Since September 2010, this blog has recorded the journey of this middle-aged man as I attempt to listen to all the music in my CD collection. CDs revisited in their entirety from start to finish - no skipping tracks, no shuffle. CDs only - no vinyl, no tapes, no downloads. And just as CD technology (and the album format itself) becomes obsolete. I'm no music critic, just a music junkie with too much time on my hands.
Tuesday, May 24, 2011
George Benson - The George Benson Collection (1981)
Note: this release was originally purchased as a double LP, later replaced by a CD.
George Benson is one of the great jazz guitarists of all-time. The way he sings his guitar solos while he plays them absolutely amazes me. He is one of only a few musicians (who knows? he could be the only musician) that successfully transitioned from instrumental jazz to pop vocals. As Quincy Jones writes in the liner notes: "If George had never sung a note in his life, his guitar could done his singing for him and certainly no one would have thought there was anything lacking. But sing he did, and he showed that he is light years beyond being a guitar player who also sings." This is really the only Benson CD you need. The only downside is the fact that, in order to get 2 LP's on 1 CD, they had to take out a track. That track was the fantastic Cast Your Fate To The Wind. Bummer.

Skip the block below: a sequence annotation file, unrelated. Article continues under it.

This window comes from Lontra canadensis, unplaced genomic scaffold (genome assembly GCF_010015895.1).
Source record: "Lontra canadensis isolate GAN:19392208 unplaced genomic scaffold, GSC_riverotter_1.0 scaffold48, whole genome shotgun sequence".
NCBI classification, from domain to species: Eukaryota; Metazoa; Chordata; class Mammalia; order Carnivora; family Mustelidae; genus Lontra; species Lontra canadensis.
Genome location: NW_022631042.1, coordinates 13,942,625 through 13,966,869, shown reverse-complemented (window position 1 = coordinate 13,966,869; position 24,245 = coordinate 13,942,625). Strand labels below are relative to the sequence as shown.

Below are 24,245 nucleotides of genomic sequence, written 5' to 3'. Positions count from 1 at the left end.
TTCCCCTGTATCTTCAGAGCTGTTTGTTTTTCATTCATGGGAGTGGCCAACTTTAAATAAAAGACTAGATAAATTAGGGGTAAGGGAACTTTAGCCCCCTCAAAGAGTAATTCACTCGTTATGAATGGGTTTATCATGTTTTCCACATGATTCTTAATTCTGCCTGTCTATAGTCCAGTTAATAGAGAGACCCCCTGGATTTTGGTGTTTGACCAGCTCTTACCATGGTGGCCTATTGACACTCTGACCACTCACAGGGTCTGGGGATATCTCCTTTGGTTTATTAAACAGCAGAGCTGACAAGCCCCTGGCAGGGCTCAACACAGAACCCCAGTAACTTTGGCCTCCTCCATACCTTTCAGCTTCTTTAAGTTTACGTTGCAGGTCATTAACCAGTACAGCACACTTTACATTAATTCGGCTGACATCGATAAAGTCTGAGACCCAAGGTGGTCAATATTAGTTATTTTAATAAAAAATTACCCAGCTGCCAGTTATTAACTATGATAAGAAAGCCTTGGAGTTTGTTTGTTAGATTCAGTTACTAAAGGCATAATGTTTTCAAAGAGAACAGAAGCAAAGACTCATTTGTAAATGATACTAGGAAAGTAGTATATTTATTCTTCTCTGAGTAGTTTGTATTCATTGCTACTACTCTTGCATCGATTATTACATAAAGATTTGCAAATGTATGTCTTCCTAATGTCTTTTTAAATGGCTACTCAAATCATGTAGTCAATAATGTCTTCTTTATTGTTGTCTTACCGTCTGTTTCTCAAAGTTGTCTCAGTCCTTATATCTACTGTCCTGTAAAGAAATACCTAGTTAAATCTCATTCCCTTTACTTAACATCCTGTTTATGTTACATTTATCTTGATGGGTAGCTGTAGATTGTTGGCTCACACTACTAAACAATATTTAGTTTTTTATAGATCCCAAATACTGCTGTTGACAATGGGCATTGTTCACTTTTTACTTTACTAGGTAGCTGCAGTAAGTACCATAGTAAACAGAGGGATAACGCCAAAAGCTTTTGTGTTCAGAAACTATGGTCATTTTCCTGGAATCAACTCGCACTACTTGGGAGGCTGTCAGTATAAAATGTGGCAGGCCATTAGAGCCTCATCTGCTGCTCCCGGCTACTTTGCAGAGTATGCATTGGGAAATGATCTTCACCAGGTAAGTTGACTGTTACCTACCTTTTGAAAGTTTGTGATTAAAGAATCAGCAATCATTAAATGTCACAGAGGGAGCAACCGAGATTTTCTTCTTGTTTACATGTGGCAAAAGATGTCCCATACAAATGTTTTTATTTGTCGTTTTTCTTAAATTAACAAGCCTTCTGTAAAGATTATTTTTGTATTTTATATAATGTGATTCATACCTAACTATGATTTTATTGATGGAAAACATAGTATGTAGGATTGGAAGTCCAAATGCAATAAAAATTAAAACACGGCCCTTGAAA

Peak on the US Billboard Top 200 chart: #14
Peak on Billboard's Jazz LPs chart: #1
Peak on Billboard's R&B albums chart: #5
Tracks: What a great start. the first 5 tracks are Turn Your Love Around, Love All The Hurt Away (a duet with no less than Aretha Franklin), Give Me The Night, Never Give Up On A Good Thing and the classic On Broadway. After that, it's hit or miss. The cover of Jefferson Airplane's White Rabbit falls flat in spite of some inspired playing by Benson, but then the CD quickly bounces back with This Masquerade and Love Ballad. Also good are Livin' Inside Your Love and Breezin'. The CD ends with the original version of The Greatest Love Of All which Benson recorded for a 1977 Muhammad Ali biopic. Most people are more familiar with Whitney Houston's 1986 hit version, but I heard this one first so it's the one I think of.
Personal Memory Associated with this CD: Another "Summer of '85" album. One of the best summers ever. I remember buying the double album set at a Sound Warehouse in Houston across US 59 from Westwood Mall. Sadly, the record store and mall are no longer in existence.
My wife and I saw Benson in concert in Dallas in June 1990. We were somewhere in the first 10 rows and my wife swears she and Benson made eye contact and he sang a song directly to her. She still gets a little swoony whenever she recalls that show.